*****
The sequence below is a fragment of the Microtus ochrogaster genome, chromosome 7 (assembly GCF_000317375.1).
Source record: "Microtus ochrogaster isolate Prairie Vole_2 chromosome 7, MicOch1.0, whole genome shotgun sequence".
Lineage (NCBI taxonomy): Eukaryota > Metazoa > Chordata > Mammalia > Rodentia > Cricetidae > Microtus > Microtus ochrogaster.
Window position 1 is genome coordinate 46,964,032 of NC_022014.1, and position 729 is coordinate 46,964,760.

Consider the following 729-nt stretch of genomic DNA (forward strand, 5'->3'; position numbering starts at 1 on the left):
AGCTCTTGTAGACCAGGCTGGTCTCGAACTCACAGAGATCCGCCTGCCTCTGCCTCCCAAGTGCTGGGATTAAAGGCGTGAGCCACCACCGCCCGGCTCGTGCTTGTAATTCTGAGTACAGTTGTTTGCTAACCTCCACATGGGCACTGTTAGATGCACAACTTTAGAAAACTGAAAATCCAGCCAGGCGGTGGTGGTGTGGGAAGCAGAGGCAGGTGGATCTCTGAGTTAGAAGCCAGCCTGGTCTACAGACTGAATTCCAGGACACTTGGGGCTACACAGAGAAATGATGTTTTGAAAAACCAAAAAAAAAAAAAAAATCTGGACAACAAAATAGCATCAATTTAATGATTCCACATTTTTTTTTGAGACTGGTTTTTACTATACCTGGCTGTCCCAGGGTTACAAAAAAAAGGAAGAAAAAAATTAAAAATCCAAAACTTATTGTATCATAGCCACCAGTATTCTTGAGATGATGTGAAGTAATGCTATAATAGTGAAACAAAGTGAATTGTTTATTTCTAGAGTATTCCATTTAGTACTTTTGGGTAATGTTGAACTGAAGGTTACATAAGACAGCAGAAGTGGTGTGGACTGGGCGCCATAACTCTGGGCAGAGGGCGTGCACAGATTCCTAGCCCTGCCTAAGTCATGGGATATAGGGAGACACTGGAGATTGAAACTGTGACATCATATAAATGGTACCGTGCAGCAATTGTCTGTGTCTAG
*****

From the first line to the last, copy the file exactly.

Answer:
The sequence below is a fragment of the Microtus ochrogaster genome, chromosome 7 (assembly GCF_000317375.1).
Source record: "Microtus ochrogaster isolate Prairie Vole_2 chromosome 7, MicOch1.0, whole genome shotgun sequence".
Lineage (NCBI taxonomy): Eukaryota > Metazoa > Chordata > Mammalia > Rodentia > Cricetidae > Microtus > Microtus ochrogaster.
Window position 1 is genome coordinate 46,964,032 of NC_022014.1, and position 729 is coordinate 46,964,760.

Consider the following 729-nt stretch of genomic DNA (forward strand, 5'->3'; position numbering starts at 1 on the left):
AGCTCTTGTAGACCAGGCTGGTCTCGAACTCACAGAGATCCGCCTGCCTCTGCCTCCCAAGTGCTGGGATTAAAGGCGTGAGCCACCACCGCCCGGCTCGTGCTTGTAATTCTGAGTACAGTTGTTTGCTAACCTCCACATGGGCACTGTTAGATGCACAACTTTAGAAAACTGAAAATCCAGCCAGGCGGTGGTGGTGTGGGAAGCAGAGGCAGGTGGATCTCTGAGTTAGAAGCCAGCCTGGTCTACAGACTGAATTCCAGGACACTTGGGGCTACACAGAGAAATGATGTTTTGAAAAACCAAAAAAAAAAAAAAAATCTGGACAACAAAATAGCATCAATTTAATGATTCCACATTTTTTTTTGAGACTGGTTTTTACTATACCTGGCTGTCCCAGGGTTACAAAAAAAAGGAAGAAAAAAATTAAAAATCCAAAACTTATTGTATCATAGCCACCAGTATTCTTGAGATGATGTGAAGTAATGCTATAATAGTGAAACAAAGTGAATTGTTTATTTCTAGAGTATTCCATTTAGTACTTTTGGGTAATGTTGAACTGAAGGTTACATAAGACAGCAGAAGTGGTGTGGACTGGGCGCCATAACTCTGGGCAGAGGGCGTGCACAGATTCCTAGCCCTGCCTAAGTCATGGGATATAGGGAGACACTGGAGATTGAAACTGTGACATCATATAAATGGTACCGTGCAGCAATTGTCTGTGTCTAG